There is one final opportunity for nominations to be made ahead of the 2016 First Women Awards, a decade-old initiative which has shed a light on ladies who have gone on to become gamechangers in their respective fields.
For years we’ve uncovered a generation of role models to inspire the next, and the First Women Awards have remained an impartial endorsement for female entrepreneurs. However, the nominations are almost at an end, and there’s still time for you to put either yourself or someone else forward.
Created by Real Business and the CBI in 2005, the First Women Awards recognise pioneering and glass-breaking UK women who have opened up opportunities for others – and we’re still accepting nominations.
Bringing together issues including why the gender pay gap continues to persist, achieving gender diversity in a small business and getting men involved in the debate, the second annual First Women Summit will unite more than 300 people in February.
Nicola Green, head of direct sales for SMC at Bupa, sits down with Real Business to give her thoughts on the best approach for women wanting to set up a businesses by themselves and why Bupa has become involved with the First Women Awards.
Kate Lester, CEO and founder of Diamond Logistics, is a businesswoman on a mission to revolutionise the UK logistics industry, we found out in the aftermath of our First Women Awards recognition.
Mandeep Rai Dhillon collected the First Women of Media award as a nod to her work as CEO of Creative Visions Global. She said it marked "a huge moment of recognition" for her achievements.
With the 2015 First Women Awards just around the corner, Real Business has interviewed three women entrepreneurs about how they are personally tackling the challenge to attract, inspire and empower the next generation of women in business to strive for the top.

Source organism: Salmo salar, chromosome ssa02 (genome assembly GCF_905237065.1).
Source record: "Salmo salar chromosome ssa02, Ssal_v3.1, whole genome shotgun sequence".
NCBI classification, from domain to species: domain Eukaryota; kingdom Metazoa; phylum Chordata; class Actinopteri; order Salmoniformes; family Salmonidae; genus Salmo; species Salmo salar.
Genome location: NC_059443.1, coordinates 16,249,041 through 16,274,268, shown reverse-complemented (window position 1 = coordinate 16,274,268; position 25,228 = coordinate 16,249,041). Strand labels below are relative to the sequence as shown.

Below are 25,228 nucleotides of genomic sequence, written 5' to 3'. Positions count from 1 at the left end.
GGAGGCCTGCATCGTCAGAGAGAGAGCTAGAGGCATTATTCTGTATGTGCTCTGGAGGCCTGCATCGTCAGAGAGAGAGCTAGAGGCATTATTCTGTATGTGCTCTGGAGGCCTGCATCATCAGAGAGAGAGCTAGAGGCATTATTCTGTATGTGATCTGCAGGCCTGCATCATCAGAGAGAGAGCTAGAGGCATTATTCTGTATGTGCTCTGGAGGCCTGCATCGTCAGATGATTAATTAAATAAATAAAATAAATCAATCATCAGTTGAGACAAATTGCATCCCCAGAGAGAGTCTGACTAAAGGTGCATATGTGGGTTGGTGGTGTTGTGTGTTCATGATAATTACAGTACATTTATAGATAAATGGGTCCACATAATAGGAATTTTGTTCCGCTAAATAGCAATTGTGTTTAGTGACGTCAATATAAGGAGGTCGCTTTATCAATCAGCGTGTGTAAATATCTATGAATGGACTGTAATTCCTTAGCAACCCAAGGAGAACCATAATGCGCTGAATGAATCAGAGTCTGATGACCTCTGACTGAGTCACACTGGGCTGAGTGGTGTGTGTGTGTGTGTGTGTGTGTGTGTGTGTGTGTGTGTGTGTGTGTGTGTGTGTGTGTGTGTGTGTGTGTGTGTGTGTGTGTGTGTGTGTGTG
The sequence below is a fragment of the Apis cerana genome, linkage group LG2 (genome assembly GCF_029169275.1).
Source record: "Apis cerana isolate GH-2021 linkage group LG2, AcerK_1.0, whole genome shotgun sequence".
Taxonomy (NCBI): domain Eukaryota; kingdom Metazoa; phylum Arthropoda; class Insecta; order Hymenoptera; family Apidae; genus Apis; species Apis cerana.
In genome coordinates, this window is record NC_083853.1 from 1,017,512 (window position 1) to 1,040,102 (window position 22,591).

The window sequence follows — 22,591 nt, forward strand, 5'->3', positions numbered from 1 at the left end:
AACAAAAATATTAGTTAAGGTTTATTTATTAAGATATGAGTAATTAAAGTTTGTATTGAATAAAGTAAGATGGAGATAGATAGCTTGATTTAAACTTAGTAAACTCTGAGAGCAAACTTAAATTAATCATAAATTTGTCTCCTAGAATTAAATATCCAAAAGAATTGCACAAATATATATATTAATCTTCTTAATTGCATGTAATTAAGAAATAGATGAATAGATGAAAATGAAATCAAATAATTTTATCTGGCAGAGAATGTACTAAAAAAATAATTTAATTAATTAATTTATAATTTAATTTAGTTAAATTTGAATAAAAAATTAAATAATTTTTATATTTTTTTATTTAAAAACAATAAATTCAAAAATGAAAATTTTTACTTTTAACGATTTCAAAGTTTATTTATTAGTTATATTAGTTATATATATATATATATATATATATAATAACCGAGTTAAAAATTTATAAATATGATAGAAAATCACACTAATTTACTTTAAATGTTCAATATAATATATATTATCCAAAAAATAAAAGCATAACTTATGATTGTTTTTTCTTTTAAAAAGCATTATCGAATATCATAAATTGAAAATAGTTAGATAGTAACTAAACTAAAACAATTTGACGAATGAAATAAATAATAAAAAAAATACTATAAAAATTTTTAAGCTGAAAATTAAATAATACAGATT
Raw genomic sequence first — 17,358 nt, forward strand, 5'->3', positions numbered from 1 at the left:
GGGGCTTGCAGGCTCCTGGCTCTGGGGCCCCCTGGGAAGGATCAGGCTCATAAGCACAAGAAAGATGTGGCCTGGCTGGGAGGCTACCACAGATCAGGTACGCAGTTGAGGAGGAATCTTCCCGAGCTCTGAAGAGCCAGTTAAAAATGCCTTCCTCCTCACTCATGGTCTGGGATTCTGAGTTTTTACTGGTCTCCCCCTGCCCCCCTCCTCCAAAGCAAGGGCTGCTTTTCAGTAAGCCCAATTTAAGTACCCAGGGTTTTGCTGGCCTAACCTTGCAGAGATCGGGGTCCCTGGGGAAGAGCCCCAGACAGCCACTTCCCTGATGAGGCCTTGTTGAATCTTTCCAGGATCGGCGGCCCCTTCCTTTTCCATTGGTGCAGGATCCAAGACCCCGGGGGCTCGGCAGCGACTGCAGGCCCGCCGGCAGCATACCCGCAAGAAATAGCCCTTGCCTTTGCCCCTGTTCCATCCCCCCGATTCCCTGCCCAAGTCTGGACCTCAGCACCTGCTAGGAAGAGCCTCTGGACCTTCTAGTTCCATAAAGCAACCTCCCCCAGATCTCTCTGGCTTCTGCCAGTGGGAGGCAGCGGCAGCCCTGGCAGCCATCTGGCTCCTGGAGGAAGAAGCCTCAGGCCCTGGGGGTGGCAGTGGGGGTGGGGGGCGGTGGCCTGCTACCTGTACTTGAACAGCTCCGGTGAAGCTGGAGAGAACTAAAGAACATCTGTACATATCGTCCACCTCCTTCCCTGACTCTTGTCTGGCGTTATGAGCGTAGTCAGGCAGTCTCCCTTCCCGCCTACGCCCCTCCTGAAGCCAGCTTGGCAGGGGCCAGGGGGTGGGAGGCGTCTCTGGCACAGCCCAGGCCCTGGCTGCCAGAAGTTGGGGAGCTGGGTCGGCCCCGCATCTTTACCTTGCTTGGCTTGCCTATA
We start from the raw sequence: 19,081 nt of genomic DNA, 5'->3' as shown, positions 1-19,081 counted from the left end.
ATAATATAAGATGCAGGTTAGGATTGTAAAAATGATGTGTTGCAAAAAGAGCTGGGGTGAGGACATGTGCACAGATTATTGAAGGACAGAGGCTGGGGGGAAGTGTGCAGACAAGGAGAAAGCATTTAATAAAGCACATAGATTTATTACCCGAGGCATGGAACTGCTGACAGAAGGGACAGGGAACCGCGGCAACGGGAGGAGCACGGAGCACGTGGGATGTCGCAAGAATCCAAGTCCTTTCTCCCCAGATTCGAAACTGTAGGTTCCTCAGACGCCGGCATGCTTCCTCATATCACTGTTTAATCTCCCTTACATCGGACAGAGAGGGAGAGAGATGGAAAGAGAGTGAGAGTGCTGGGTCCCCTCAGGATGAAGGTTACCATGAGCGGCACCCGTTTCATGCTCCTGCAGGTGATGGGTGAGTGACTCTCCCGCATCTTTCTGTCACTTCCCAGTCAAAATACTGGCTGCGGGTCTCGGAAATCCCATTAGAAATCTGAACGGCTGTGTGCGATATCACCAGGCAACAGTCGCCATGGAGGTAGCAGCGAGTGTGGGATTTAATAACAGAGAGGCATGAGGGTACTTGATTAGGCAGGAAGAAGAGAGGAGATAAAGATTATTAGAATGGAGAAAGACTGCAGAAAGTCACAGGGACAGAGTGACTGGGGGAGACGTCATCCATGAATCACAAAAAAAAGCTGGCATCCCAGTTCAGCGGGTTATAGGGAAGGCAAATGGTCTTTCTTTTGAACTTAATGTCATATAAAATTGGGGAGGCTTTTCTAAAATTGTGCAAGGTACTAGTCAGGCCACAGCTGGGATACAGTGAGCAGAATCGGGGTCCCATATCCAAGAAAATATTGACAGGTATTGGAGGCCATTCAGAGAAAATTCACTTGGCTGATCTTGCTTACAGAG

With a new government in place, and in the run up to our annual First Women Awards, the latest Real Business focus will centre on discussing what kind of gender bias still exists – and what can be done to arrest this.
Women in the workplace are still struggling to get their careers back on track, or keep them at all, after becoming pregnant. A new campaign wants to put this problem back on the map.
Despite being the only FTSE 350 company with females holding the most senior executive positions, outsourcing and energy services company Mitie is not content with that statistic and is breaking new ground in promoting and developing a talented female workforce.
As a firm that has been involved with global projects including the new Apple Campus in Cupertino, Los Angeles, and iconic Sydney Opera House, Arup recognises that diversity is good for business and that diverse teams stimulate innovation and respond better to society’s needs.